I found an article about this within the new issue of EYE MAGAZINE, and the reason for including this within my contact reports, is not because I have been in touch with the company but, there is an interview following the article talking about the work Designers Republic created. The questions discuss topics of practice that I have been quizzing relevant practitioners on. Simplicity and communication issues.
"You were quoted on saying: 'We find it difficult to do anythin simple... Detail has almost become an obsession' ('Go-Faster graphics', Eye no. 16 col. 4). Does that still stand? Did that approach make it difficult to turn a profit?"
"The devil is in the detail, and more is definately more, but sometimes less is better. The detail has become less an output than part of a thinking process. It depends at which point your thinking engages with the tools and the means of expression and production. People always tell me I think outloud. I formulate and rationalise my ideas throughout a conversation, which can be quite disconcerting for new clients.
Some of TDR's busier work was a graphic design expression of that process of looking at the job from every perspective, layering up those perspectives and content, then almost visibly, forensically dismantling the structure to reveal what lies beneath, discarding everything that is wrong, and by default leaving what is right. I don't feel it's so important to go through that process physically anymore; the multilayering and discovery is more a mental intellectual excercise. I'm interested in simplicity right now: big questions, big ideas, global pancultural expressions. And, yes, because time is money, then making something work to a level I'm happy with does take more time."
"Sometimes you reveal in surface, though, and declare that that's all there is. At other times you're upset that critics and fans alike don't understand the concepts that have sparked the visual response."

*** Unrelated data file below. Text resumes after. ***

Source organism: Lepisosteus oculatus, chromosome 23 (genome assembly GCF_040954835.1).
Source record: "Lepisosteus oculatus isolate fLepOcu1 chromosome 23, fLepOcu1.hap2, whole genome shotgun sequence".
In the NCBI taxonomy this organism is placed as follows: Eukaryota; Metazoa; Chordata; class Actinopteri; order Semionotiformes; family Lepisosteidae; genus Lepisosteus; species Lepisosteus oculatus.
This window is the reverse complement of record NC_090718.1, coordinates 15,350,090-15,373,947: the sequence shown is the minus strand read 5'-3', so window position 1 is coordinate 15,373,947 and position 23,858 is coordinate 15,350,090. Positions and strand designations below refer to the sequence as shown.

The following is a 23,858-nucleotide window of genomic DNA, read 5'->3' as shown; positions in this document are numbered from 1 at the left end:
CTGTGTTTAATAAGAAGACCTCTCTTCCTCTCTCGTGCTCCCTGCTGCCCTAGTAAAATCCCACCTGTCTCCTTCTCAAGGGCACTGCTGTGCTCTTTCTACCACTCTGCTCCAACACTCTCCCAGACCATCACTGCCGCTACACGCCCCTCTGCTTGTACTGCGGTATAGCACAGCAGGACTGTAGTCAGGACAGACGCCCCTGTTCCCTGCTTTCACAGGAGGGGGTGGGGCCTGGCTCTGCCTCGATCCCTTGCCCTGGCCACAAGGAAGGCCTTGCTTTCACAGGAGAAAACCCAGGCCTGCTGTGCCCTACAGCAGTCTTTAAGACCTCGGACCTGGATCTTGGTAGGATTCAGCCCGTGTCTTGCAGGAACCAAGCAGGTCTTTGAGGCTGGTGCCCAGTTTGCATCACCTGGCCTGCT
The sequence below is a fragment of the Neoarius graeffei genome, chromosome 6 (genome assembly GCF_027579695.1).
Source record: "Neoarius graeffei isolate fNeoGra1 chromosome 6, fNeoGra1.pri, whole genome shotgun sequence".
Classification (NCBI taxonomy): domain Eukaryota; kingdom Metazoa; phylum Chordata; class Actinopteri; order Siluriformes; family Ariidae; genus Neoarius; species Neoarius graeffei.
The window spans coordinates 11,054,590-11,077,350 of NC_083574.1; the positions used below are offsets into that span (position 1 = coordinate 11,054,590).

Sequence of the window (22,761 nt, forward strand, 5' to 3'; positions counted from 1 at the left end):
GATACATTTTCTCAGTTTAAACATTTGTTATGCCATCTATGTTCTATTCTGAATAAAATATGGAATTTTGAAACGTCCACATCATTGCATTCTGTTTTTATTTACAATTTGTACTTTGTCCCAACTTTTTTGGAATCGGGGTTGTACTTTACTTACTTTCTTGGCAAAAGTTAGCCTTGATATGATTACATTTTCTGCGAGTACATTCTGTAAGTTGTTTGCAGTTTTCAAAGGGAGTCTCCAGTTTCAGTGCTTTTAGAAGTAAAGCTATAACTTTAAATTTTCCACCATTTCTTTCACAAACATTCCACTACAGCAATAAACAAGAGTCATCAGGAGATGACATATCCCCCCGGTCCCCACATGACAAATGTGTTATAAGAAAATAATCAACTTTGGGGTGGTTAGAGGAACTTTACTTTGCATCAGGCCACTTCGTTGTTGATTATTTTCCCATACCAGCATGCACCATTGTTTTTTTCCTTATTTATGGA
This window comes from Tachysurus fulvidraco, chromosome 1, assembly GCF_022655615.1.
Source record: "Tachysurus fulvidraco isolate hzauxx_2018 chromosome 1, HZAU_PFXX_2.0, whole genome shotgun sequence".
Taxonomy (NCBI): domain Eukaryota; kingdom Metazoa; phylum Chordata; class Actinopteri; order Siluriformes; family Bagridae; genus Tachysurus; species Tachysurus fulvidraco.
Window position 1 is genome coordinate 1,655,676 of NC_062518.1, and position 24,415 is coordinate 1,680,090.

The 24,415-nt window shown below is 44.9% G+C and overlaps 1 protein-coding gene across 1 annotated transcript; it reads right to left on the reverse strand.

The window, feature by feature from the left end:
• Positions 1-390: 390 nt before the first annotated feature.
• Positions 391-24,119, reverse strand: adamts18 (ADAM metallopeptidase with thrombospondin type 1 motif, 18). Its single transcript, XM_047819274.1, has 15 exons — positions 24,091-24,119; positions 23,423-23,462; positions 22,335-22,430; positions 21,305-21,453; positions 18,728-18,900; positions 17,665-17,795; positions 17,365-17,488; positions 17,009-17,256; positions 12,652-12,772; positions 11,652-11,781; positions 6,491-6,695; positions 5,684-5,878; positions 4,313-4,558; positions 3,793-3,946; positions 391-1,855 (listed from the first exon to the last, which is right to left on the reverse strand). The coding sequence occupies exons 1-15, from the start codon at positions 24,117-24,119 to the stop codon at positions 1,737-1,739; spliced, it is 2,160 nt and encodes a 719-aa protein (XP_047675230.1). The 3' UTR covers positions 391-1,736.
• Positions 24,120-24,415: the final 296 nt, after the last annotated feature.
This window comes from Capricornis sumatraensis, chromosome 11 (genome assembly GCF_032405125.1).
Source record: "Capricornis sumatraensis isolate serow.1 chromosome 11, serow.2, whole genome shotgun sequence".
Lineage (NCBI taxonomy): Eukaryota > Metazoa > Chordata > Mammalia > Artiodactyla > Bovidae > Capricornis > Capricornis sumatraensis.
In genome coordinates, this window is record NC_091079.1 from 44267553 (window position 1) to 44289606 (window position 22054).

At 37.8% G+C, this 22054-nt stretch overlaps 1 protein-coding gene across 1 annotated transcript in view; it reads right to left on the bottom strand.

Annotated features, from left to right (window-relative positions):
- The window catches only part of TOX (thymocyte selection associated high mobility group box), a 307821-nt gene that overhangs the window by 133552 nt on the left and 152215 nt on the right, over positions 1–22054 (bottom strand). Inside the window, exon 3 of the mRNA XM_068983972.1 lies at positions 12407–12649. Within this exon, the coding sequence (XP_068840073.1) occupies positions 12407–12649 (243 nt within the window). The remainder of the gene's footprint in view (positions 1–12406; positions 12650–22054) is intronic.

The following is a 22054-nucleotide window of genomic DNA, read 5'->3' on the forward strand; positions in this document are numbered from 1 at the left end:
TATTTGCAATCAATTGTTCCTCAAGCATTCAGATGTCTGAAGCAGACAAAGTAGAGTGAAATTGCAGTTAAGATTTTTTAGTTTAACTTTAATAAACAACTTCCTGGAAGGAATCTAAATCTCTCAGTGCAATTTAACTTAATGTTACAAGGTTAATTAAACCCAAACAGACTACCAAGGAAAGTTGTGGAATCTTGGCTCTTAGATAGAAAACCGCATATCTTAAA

"That's fair comment but the key is that TDR does revel in the surface - knowingly. And, for me, if you look deeper into the language we use and how we structure it within a context, it's clear there is something happening beyond the pure visual aesthetic. Two people tip buckets of water over their heads; one needs a shower, the other is a fluxus member creating an intervention and making a statement. We're all too pigeon-holed, life's too frenetic.
We don't have a God-given right to expect someone to invest their time in decoding our work, I don't expect it, but none of should assume there is no value in something when we havn't bothered to look for it. I don't want to dumb down our messages in the work; I don't want to make it obvious to everyone. I still believe information should be achieved and not given. I don't complain when people don't look deeper, I'm disappointed when they don't. I hope it's because they have something better to do, rather than because they've given up looking."
"In relation to detail, how do you decide when something is finished? Is it often a point of contention with a client? And similarly, when the message needs to be 'unwrapped', how do you come to a consensus that a design is successful?"
"Something is finished when we have done what was asked of us, and we have delivered what we promised. Then the job is done. If a client wants more, or we feel we need to explore the ideas further, re-evaluate the deliverables, then that is exactly what it is: more. Surprisingly we've had very little contention with clients over work process and relationship during s project. I've learnt the advantage of developing client relationships and identifying opportunity with those clients.
In theory, the client is better placed to determine if the design is working, for them, as they should know their business more intimately than us. However, the responsibility we take on is to deliver a solution based on an understanding of the client, and it's often the case that we can help them in seeing the wood for the trees. Sometimes they're too close; we're in a privileged position, like official biographers or hairdressers, to offer a perspective. How consensus is reached depends on the personality involved."